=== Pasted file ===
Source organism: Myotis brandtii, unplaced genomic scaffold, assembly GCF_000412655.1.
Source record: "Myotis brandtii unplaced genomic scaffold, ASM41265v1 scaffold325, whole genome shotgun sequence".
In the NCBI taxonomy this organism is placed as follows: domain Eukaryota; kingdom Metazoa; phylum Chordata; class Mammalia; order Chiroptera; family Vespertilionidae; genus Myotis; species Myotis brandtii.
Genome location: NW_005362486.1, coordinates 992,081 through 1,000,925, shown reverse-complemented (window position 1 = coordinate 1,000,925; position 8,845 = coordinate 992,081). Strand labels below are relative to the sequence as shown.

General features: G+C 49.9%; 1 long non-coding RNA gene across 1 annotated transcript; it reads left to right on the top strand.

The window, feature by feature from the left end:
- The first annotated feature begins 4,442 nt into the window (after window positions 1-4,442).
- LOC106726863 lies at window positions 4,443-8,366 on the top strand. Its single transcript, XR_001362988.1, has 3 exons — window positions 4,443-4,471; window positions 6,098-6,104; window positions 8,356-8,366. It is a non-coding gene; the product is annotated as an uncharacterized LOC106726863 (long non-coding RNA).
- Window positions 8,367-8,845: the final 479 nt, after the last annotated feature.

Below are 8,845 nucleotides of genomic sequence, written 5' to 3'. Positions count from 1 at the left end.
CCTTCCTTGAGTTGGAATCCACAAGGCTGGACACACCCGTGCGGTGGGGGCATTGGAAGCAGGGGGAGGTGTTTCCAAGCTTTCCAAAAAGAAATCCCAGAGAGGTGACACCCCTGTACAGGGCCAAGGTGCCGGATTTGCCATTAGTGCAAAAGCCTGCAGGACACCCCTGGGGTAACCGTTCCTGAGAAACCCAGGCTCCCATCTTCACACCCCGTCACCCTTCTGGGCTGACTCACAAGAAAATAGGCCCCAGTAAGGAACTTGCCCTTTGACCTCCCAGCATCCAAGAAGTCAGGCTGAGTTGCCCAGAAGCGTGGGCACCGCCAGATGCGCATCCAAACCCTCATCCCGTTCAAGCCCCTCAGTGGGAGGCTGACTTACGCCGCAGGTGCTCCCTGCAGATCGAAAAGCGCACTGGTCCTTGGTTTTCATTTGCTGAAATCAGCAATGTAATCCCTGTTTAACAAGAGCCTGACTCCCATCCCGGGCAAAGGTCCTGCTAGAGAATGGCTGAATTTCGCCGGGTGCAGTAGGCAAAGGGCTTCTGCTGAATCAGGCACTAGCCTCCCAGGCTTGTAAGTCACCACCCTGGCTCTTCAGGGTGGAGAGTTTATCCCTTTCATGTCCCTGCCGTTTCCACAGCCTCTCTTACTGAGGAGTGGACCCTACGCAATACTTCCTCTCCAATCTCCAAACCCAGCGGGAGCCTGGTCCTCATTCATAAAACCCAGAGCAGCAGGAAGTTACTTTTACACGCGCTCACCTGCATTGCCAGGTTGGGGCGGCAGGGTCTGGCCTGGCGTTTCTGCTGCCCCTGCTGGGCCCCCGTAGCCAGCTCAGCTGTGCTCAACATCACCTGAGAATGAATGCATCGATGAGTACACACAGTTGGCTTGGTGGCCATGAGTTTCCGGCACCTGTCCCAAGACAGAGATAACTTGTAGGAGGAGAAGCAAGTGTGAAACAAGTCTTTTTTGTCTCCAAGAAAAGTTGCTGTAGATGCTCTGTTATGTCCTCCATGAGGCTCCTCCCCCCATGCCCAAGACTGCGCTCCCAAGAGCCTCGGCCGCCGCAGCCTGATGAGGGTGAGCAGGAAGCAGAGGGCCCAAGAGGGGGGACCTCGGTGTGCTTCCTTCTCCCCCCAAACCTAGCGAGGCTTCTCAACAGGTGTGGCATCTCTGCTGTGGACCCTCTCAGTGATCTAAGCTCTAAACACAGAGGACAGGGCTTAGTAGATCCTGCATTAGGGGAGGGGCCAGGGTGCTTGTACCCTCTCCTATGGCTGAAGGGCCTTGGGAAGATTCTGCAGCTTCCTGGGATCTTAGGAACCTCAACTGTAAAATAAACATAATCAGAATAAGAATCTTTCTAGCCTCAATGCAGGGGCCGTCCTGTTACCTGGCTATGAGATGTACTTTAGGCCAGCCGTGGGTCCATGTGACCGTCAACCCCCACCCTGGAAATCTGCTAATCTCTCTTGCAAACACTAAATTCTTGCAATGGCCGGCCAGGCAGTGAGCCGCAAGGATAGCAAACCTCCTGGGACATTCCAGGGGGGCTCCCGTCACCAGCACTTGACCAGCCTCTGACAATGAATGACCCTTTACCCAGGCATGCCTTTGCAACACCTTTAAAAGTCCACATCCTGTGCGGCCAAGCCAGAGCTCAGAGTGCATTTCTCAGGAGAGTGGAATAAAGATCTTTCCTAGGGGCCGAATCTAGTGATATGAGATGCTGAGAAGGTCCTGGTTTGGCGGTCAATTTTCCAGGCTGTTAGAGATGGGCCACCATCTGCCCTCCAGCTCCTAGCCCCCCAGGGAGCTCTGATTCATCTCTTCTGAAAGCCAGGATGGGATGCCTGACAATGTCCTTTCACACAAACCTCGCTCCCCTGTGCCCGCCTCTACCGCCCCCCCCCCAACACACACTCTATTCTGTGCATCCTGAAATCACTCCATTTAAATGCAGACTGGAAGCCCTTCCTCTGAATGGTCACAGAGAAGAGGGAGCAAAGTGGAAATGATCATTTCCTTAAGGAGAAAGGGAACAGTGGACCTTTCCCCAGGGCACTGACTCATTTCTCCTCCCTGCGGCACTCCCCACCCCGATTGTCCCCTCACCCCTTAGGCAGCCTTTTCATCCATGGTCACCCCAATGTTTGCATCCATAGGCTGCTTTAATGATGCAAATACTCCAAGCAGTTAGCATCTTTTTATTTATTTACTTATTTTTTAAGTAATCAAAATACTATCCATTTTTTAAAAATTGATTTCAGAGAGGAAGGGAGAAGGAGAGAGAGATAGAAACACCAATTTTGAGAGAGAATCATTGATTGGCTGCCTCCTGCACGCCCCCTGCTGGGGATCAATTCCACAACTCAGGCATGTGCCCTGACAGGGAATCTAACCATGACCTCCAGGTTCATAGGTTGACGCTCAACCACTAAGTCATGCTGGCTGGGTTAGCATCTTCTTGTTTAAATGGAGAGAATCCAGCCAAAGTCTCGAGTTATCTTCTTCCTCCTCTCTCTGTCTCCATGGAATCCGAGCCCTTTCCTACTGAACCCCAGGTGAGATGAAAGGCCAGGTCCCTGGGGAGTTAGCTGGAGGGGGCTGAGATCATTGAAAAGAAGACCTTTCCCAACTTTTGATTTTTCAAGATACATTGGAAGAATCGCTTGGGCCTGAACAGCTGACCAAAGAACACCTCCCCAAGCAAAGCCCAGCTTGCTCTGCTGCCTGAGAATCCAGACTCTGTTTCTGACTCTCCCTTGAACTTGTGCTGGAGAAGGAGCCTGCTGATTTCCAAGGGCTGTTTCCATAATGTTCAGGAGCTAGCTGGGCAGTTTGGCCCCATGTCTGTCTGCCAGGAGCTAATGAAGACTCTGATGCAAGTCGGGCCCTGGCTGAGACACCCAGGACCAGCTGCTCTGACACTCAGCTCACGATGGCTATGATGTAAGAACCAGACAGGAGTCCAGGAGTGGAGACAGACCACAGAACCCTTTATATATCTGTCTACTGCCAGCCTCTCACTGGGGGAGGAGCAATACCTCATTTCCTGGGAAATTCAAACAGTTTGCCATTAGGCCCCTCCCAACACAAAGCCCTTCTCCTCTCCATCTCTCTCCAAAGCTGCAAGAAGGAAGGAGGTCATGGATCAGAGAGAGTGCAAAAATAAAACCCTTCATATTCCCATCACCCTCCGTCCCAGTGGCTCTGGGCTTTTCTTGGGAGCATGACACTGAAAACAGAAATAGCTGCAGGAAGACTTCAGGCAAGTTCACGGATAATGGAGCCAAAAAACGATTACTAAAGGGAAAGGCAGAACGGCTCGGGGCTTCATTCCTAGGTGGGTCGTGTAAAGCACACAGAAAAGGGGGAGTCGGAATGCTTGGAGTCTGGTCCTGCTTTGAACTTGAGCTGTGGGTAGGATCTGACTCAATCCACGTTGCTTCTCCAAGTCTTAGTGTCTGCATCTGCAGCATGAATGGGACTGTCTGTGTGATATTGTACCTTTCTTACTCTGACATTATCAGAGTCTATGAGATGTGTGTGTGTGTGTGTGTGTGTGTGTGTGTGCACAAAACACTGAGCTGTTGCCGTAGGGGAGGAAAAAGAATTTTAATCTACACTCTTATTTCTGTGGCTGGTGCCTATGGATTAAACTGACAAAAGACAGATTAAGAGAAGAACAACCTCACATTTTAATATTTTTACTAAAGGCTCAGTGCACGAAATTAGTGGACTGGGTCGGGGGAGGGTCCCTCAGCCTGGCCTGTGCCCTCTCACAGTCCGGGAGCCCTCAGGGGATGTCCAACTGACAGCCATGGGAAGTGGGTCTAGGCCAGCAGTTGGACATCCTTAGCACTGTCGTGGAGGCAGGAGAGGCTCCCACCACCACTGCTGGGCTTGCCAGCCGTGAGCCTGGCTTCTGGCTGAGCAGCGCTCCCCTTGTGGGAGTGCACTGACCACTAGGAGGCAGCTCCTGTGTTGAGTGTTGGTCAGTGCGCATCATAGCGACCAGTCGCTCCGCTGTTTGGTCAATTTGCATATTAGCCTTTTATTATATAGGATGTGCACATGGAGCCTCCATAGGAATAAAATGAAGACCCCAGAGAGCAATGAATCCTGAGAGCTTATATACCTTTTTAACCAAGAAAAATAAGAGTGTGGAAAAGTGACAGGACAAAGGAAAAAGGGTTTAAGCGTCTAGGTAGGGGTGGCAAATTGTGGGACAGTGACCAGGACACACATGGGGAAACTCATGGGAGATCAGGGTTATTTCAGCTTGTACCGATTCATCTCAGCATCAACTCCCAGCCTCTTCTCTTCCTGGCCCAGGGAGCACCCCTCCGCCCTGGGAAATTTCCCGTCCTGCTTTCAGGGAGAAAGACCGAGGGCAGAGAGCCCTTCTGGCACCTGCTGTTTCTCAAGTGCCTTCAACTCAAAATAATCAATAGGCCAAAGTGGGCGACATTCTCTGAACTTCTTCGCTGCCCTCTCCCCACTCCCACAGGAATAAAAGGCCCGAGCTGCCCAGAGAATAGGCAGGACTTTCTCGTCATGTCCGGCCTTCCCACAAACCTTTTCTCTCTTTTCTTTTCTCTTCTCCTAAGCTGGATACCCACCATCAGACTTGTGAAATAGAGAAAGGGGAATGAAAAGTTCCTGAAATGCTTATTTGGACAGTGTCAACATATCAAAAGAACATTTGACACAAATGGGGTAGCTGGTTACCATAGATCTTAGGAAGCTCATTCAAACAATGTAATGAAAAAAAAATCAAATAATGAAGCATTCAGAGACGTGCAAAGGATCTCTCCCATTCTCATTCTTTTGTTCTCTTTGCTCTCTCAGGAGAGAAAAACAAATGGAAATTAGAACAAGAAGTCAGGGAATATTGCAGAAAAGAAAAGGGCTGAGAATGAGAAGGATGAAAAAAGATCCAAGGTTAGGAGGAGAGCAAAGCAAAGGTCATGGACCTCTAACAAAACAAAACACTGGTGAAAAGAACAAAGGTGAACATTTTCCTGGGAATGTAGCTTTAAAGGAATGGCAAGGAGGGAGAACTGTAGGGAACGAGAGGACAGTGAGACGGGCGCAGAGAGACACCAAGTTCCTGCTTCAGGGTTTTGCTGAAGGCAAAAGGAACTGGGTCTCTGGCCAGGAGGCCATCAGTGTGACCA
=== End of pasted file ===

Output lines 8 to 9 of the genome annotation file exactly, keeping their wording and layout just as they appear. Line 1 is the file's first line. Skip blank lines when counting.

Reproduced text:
- LOC106726863 lies at window positions 4,443-8,366 on the top strand. Its single transcript, XR_001362988.1, has 3 exons — window positions 4,443-4,471; window positions 6,098-6,104; window positions 8,356-8,366. It is a non-coding gene; the product is annotated as an uncharacterized LOC106726863 (long non-coding RNA).
- Window positions 8,367-8,845: the final 479 nt, after the last annotated feature.